MadSci Network: Medicine

Re: why are white blood cells white?

Date: Sun Oct 26 08:18:42 2003
Posted By: Stephen Lattanzi, M.D., Hematology/Oncology, New London Cancer Center
Area of science: Medicine
ID: 1066773714.Me

Dear Anna,

Actually, they're not white or purple--they're colorless! The red blood cells are red, of course, and they give blood its red color. But the white blood cells have very little color themselves.

When scientists look at blood under a microscope, they first treat it with a stain. The stain has dyes that turn the blood cells different colors. This makes it easier to see the different parts of the blood cells. Without the stain, it would be hard to see the white blood cells at all.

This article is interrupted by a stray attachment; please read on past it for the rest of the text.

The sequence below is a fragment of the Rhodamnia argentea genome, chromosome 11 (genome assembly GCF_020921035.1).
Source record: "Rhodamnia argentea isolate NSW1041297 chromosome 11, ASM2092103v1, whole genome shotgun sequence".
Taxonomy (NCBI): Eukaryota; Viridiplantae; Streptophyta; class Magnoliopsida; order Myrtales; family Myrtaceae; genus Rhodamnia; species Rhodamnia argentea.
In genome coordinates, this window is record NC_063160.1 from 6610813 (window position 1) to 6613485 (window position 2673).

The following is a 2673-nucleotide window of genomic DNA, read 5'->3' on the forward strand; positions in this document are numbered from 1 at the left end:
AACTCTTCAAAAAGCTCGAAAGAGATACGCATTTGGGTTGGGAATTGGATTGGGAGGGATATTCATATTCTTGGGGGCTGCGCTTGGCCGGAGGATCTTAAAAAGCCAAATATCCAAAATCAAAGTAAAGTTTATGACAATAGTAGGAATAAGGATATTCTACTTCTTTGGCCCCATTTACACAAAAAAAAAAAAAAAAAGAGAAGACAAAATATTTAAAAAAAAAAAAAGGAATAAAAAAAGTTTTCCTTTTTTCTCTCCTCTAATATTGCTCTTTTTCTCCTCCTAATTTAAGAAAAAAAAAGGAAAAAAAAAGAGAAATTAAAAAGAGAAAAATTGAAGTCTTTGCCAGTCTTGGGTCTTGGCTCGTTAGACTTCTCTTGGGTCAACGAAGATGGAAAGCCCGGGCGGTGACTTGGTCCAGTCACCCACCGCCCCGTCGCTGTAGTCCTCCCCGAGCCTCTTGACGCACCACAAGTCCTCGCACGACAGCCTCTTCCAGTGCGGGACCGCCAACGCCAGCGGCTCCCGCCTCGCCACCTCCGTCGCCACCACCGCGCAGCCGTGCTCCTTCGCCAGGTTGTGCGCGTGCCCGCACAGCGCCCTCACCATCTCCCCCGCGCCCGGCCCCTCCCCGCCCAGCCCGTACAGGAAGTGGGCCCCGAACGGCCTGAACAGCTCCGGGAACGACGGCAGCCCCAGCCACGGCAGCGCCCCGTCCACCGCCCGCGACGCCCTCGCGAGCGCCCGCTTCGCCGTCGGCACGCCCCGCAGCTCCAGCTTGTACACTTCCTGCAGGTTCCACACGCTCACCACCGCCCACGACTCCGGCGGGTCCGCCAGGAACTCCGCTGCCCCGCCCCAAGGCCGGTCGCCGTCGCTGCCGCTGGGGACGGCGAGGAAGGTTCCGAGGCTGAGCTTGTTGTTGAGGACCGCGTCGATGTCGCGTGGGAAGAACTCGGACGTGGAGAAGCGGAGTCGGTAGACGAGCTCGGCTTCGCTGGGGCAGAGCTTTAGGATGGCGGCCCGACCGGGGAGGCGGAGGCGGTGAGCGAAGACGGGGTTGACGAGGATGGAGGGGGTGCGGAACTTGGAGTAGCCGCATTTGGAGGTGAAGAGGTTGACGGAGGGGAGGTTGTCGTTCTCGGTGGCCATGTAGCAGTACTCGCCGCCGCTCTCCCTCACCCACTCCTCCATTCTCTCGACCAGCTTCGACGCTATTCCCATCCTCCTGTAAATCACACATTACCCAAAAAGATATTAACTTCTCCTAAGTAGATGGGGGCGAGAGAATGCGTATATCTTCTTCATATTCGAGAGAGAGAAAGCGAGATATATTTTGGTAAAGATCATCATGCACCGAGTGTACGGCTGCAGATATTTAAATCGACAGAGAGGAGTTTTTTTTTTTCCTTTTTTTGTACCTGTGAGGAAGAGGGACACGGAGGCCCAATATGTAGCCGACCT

Usually, blood is treated with a Wright stain, which contains a dye called methylene blue. This makes parts of the white blood cells look purple!

Thanks for your question.


Stephen C. Lattanzi, M.D.


Dorland's Medical Dictionary. W.B. Saunders, 2002.

Current Queue | Current Queue for Medicine | Medicine archives

Try the links in the MadSci Library for more information on Medicine.

MadSci Home | Information | Search | Random Knowledge Generator | MadSci Archives | Mad Library | MAD Labs | MAD FAQs | Ask a ? | Join Us! | Help Support MadSci

MadSci Network,
© 1995-2003. All rights reserved.